A junior majoring in environmental science, Kusmik is classifying and researching marine worms in the Coral Reef National Monument, Hurricane Hole, in Virgin Island National Park. Her faculty sponsor is Nancy Prentiss, UMF lecturer.

Kenneth Lamb – Scarborough
A senior majoring in theater arts, Lamb has written and is directing “Loose Dirt,” a full-length play about being trapped in a small town. His faculty sponsor is Dawn Nye, UMF associate professor of art.

Libby Newhouse – Pittsfield
A senior majoring in English, Newhouse is examining the relationship between chivalry and violence in knighthood within “The Canterbury Tales.” Her faculty sponsor is Eric Brown, UMF associate professor of English.

Nicole Phillips – Naples
A senior majoring in art, Phillips is examining complex connections with nature through the use of refuse materials. Her faculty sponsor is is Katrazyna Randall, UMF associate professor of art.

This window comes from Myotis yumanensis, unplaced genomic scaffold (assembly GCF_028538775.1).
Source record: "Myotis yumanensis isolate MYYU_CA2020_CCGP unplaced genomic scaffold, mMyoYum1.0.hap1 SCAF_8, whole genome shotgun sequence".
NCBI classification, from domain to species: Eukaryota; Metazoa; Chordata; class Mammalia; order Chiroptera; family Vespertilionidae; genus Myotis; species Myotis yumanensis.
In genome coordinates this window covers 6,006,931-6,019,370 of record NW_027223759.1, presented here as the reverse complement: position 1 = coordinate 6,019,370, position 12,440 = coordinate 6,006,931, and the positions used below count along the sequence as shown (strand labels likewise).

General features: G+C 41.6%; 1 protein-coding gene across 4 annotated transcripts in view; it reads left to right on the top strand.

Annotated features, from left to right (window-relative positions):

Ben Radville – West Newbury, Mass.
A senior majoring in art, Radville is investigating art and its absurdities. His faculty sponsor is is Katrazyna Randall, UMF associate professor of art.

Katherine Steward – Franklin, Mass.
A senior majoring in art and arts administration, Steward is exploring an interactive study of the relationship of power and the powerless. Her faculty sponsor is Katrazyna Randall, UMF associate professor of art.

Melanie Strout – Southwest Harbor
A senior majoring in sociology-anthropology, Strout studied barriers to individuals with disabilities while seeking employment. Her project was completed during an internship she served in Sydney, Australia. Her faculty sponsor is Gaelyn Aguilar, UMF assistant professor of anthropology.

Sara Tarbox – Cumberland
A senior majoring in art, Tarbox is investigating the absurd and complex relationship between American popular culture and personal identity. Her faculty sponsor is Katrazyna Randall, UMF associate professor of art.

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Media contact: David Heroux, UMF associate professor of chemistry and chair of UMF Undergraduate Research Council, at 207-778-7368, or david.heroux@maine.edu.

EDITOR’S NOTE: You will find photos at